Retirement History Longitudinal Survey, 1969 (ICPSR 7683)

Version Date: Feb 16, 1992 View help for published

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Social Security Administration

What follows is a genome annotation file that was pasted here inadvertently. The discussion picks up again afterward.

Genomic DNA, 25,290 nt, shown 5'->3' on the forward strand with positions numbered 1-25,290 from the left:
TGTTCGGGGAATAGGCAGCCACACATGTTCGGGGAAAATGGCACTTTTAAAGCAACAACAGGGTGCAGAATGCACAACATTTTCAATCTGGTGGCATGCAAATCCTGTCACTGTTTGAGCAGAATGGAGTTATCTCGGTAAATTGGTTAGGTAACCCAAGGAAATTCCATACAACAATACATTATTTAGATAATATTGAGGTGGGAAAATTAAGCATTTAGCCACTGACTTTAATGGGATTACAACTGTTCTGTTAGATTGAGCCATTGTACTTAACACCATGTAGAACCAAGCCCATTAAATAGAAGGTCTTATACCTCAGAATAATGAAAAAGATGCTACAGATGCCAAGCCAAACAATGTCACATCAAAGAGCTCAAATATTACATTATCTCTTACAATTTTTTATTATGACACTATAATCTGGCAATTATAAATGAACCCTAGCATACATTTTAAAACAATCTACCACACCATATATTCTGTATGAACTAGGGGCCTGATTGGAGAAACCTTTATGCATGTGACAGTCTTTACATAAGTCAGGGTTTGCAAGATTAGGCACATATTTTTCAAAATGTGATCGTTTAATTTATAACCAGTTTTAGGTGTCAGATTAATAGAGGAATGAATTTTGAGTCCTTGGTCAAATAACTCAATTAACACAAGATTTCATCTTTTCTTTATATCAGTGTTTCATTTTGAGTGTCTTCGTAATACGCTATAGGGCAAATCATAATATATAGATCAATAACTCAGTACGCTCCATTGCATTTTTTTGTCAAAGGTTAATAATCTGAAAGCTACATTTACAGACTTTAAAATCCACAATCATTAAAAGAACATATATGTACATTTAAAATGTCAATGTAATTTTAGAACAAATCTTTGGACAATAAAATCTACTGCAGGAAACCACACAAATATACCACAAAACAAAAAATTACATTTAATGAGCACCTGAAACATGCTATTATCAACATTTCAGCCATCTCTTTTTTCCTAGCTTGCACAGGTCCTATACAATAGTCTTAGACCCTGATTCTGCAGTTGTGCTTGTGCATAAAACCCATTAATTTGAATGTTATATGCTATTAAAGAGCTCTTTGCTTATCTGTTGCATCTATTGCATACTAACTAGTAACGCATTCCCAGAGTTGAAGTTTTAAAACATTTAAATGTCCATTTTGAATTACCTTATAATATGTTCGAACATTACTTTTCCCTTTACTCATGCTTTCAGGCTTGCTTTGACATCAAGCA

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This longitudinal study is the first in a series of six surveys conducted to investigate the nature of retirement in the United States and the transition to a retirement lifestyle. The first longitudinal study to concentrate on the process of retirement and to include change over a period of time as an object of study, the six surveys in the Retirement History Longitudinal Survey (RHLS) aimed at learning in detail the connections between worklife characteristics, retirement timing, and the determinants of style, quality, and conduct of retirement. This study was meant to gather first-year data as the baseline for future trend analysis on the sample. To provide information on pre-retirement lives and attitudes of respondents, questions were asked regarding labor force history, retirement and retirement plans, health, household, family and social activities, income, assets, and debts for respondents and their spouses. Surviving members of this original 1969 sample were interviewed subsequently at two-year intervals. Labor force questions in this baseline survey covered the respondent's occupation and attitudes toward that occupation, number of hours worked, salary, and unemployment and job-seeking behavior. Information on retirement plans was also elicited, including whether and when the respondents planned to retire, reasons for retirement, whether they had made retirement plans, such as moving residences or working after retirement, expected expenses and resources, workplace pension plans, amount of benefits, Social Security benefits, and subjective attitudes toward retirement. Respondents who were already partially or fully retired were asked to report retrospectively on retirement age, reasons for retirement, and whether they had planned for retirement prior to actually retiring. Questions on health experience pertained to the calendar year prior to the interview, and included receipts and costs of physical examinations and dentist visits, hospitalization, prescription and non-prescription medicines, other medical supplies and services, health insurance coverage and other resources for payment of medical expenses, and a measure of the respondents' own physical health. Questions were asked concerning activity and income, including proximity and frequency of contact with close relatives, and receipt of financial support from relatives. Information on food and housing, transportation, gifts, and travel expenses was also gathered to provide a measure of changes in retirement lifestyle. Demographic items specify race, sex, age, marital status, education, income, benefits amount, assets, debts, number of children and children attending school, and household composition and relationship. Proxy respondents were not allowed to answer any questions in this survey, with the exception of spouses who could answer questions concerning spousal labor force history.